LONDON Aug 2 Britain believes the situation in
the Gaza Strip has become intolerable and could lead to an
increase in anti-Semitic attacks on British Jews, Foreign
Secretary Philip Hammond said in a newspaper interview to be
published on Sunday.
Hammond told the Daily Telegraph he was receiving thousands
of emails from Britons "deeply disturbed" at events in Gaza
since Israel launched an offensive against Hamas and other
guerrillas in response to a surge of cross-border rocket
"The British public has a strong sense that the situation of
the civilian population in Gaza is intolerable and must be
addressed - and we agree with them," Hammond said.
He called for an immediate ceasefire without conditions.
"We understand that Israel has concerns, we understand that
Hamas has concerns. We are not saying we're not interested in
those," he told the paper in an interview conducted on Thursday.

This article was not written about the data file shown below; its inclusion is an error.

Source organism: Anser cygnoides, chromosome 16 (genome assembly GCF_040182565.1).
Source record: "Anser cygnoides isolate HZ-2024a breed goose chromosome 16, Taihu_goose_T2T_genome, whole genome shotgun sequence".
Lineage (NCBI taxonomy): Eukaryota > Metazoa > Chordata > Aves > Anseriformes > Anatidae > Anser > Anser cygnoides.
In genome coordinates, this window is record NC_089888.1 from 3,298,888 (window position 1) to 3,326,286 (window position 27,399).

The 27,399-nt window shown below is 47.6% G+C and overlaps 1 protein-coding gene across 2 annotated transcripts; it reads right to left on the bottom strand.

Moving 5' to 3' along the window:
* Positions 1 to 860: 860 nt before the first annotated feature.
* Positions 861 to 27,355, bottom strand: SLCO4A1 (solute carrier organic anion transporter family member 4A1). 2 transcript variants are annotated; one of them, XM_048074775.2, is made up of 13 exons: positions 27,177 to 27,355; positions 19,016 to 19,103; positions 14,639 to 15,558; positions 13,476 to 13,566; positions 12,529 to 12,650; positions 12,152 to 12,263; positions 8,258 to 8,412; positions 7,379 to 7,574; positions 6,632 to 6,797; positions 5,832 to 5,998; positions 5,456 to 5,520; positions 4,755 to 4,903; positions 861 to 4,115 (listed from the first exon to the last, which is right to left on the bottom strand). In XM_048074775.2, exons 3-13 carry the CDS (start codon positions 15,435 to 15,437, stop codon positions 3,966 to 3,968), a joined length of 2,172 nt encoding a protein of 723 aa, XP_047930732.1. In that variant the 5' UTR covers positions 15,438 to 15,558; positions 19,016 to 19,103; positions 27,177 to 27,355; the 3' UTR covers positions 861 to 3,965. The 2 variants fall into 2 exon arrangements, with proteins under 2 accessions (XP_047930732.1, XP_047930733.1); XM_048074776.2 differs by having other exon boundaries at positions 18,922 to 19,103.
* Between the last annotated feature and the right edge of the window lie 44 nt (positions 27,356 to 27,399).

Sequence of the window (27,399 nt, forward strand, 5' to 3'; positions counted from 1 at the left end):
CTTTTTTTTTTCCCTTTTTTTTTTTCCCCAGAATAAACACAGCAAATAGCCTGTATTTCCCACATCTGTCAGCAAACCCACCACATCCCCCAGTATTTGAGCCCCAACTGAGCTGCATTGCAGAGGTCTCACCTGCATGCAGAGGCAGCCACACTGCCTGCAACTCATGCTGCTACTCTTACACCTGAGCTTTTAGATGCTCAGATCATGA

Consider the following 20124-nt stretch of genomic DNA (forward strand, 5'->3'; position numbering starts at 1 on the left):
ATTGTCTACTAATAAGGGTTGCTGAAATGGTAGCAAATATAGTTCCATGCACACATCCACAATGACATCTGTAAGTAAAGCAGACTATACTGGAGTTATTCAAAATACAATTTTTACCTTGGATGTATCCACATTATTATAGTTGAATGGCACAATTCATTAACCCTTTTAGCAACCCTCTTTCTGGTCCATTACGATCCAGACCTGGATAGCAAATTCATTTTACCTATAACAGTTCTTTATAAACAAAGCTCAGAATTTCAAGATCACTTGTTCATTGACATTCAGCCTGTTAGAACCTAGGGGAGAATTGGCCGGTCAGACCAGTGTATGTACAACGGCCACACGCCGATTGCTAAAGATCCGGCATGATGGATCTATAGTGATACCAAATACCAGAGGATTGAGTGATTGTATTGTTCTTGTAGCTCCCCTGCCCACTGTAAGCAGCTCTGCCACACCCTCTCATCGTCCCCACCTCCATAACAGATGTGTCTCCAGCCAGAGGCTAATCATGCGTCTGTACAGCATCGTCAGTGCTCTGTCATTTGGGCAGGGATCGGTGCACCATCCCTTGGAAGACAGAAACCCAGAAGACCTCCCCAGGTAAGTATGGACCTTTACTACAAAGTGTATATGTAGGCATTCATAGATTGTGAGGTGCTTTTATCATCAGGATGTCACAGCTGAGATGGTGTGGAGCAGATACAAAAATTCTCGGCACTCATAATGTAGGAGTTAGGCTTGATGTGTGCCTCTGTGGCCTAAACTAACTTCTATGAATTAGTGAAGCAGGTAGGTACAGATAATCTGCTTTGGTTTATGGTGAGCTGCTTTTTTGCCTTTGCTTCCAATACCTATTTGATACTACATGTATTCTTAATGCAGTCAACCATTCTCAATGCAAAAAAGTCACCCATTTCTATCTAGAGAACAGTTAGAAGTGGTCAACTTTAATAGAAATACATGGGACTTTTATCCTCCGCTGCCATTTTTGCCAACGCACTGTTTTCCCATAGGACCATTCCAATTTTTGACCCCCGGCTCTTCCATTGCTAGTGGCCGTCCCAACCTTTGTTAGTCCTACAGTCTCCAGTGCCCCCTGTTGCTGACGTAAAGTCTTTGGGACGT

"But we cannot allow them to stand in the way of a
humanitarian ceasefire. We have to get the killing to stop."
Palestinian officials say the Gaza death toll has risen to
1,675, most of them civilians. Israel has confirmed that 63
soldiers have died in combat, while Palestinian shelling has
killed three civilians in Israel.
On Saturday, Israeli Prime Minister Benjamin Netanyahu said
Israel would go on fighting Hamas in the Gaza Strip even after
the army destroys cross-border tunnels used by Palestinian
militants to attack its territory, the main goal for its
On Thursday, a group that advises Britain's 260,000 Jews on
security matters said anti-Semitic incidents in Britain had
risen to a near-record level since the start of the Israeli
The Community Security Trust said there had been 130
anti-Semitic incidents in July - the second highest monthly
total on record
Asked if the fighting in Gaza could lead to more attacks on
British Jews, Hammond told the Telegraph: "Of course it's a
concern and we have already seen certainly an upturn in
"But what has struck me most looking at my own constituency
in-box as well as the thousands of emails that I'm receiving
from the general public here is that it isn't just the Muslim
community that's reacting to this," he said.
"It's a broad swathe of British public opinion that feels
deeply disturbed by what it is seeing on its television screens
coming out of Gaza."
(Reporting by Michael Holden; Editing by Peter Cooney)